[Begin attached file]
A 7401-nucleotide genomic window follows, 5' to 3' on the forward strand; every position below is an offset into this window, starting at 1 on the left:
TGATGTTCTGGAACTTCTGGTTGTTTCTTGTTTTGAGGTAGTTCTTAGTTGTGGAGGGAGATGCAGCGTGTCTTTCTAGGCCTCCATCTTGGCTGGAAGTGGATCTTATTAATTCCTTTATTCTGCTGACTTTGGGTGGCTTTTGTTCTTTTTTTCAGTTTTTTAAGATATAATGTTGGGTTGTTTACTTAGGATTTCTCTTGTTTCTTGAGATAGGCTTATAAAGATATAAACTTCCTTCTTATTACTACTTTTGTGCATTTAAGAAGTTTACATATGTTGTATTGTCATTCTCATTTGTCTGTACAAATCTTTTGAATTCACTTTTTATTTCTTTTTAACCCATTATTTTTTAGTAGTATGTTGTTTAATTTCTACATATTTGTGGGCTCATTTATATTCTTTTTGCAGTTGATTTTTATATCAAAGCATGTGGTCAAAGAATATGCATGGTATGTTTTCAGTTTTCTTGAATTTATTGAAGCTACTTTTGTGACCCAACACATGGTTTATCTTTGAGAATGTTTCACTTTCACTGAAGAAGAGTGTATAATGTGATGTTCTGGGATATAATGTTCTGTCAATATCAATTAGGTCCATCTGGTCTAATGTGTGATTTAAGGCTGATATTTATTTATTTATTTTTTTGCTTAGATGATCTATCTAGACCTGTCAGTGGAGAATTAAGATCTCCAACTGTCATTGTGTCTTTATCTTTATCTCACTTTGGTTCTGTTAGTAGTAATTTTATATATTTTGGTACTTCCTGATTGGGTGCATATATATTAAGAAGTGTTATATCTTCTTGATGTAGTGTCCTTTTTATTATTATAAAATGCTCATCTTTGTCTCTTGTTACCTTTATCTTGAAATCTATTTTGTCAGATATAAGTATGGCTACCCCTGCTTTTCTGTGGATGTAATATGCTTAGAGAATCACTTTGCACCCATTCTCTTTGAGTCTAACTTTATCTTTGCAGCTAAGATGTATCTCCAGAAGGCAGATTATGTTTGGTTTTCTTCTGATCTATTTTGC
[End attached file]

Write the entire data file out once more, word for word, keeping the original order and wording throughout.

A 7401-nucleotide genomic window follows, 5' to 3' on the forward strand; every position below is an offset into this window, starting at 1 on the left:
TGATGTTCTGGAACTTCTGGTTGTTTCTTGTTTTGAGGTAGTTCTTAGTTGTGGAGGGAGATGCAGCGTGTCTTTCTAGGCCTCCATCTTGGCTGGAAGTGGATCTTATTAATTCCTTTATTCTGCTGACTTTGGGTGGCTTTTGTTCTTTTTTTCAGTTTTTTAAGATATAATGTTGGGTTGTTTACTTAGGATTTCTCTTGTTTCTTGAGATAGGCTTATAAAGATATAAACTTCCTTCTTATTACTACTTTTGTGCATTTAAGAAGTTTACATATGTTGTATTGTCATTCTCATTTGTCTGTACAAATCTTTTGAATTCACTTTTTATTTCTTTTTAACCCATTATTTTTTAGTAGTATGTTGTTTAATTTCTACATATTTGTGGGCTCATTTATATTCTTTTTGCAGTTGATTTTTATATCAAAGCATGTGGTCAAAGAATATGCATGGTATGTTTTCAGTTTTCTTGAATTTATTGAAGCTACTTTTGTGACCCAACACATGGTTTATCTTTGAGAATGTTTCACTTTCACTGAAGAAGAGTGTATAATGTGATGTTCTGGGATATAATGTTCTGTCAATATCAATTAGGTCCATCTGGTCTAATGTGTGATTTAAGGCTGATATTTATTTATTTATTTTTTTGCTTAGATGATCTATCTAGACCTGTCAGTGGAGAATTAAGATCTCCAACTGTCATTGTGTCTTTATCTTTATCTCACTTTGGTTCTGTTAGTAGTAATTTTATATATTTTGGTACTTCCTGATTGGGTGCATATATATTAAGAAGTGTTATATCTTCTTGATGTAGTGTCCTTTTTATTATTATAAAATGCTCATCTTTGTCTCTTGTTACCTTTATCTTGAAATCTATTTTGTCAGATATAAGTATGGCTACCCCTGCTTTTCTGTGGATGTAATATGCTTAGAGAATCACTTTGCACCCATTCTCTTTGAGTCTAACTTTATCTTTGCAGCTAAGATGTATCTCCAGAAGGCAGATTATGTTTGGTTTTCTTCTGATCTATTTTGC